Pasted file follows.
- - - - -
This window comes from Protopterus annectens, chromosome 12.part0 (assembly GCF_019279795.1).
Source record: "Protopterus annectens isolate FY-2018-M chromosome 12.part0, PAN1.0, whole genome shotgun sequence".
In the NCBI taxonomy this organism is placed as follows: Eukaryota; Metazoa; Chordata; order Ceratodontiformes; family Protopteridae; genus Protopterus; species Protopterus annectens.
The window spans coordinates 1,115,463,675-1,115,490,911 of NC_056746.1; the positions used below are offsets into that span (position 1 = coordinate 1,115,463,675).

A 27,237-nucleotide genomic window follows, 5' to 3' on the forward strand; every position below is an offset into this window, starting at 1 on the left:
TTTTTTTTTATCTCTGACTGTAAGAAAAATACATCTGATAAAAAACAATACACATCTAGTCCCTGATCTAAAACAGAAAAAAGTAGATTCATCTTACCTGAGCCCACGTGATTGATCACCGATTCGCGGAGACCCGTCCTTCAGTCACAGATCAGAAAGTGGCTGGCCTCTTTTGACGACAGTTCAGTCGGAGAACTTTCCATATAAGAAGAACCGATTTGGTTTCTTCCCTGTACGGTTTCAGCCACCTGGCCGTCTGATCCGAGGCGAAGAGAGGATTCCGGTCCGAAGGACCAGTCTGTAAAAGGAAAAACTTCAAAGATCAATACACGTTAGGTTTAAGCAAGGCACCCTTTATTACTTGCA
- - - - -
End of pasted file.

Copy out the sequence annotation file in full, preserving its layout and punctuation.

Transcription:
This window comes from Protopterus annectens, chromosome 12.part0 (assembly GCF_019279795.1).
Source record: "Protopterus annectens isolate FY-2018-M chromosome 12.part0, PAN1.0, whole genome shotgun sequence".
In the NCBI taxonomy this organism is placed as follows: Eukaryota; Metazoa; Chordata; order Ceratodontiformes; family Protopteridae; genus Protopterus; species Protopterus annectens.
The window spans coordinates 1,115,463,675-1,115,490,911 of NC_056746.1; the positions used below are offsets into that span (position 1 = coordinate 1,115,463,675).

A 27,237-nucleotide genomic window follows, 5' to 3' on the forward strand; every position below is an offset into this window, starting at 1 on the left:
TTTTTTTTTATCTCTGACTGTAAGAAAAATACATCTGATAAAAAACAATACACATCTAGTCCCTGATCTAAAACAGAAAAAAGTAGATTCATCTTACCTGAGCCCACGTGATTGATCACCGATTCGCGGAGACCCGTCCTTCAGTCACAGATCAGAAAGTGGCTGGCCTCTTTTGACGACAGTTCAGTCGGAGAACTTTCCATATAAGAAGAACCGATTTGGTTTCTTCCCTGTACGGTTTCAGCCACCTGGCCGTCTGATCCGAGGCGAAGAGAGGATTCCGGTCCGAAGGACCAGTCTGTAAAAGGAAAAACTTCAAAGATCAATACACGTTAGGTTTAAGCAAGGCACCCTTTATTACTTGCA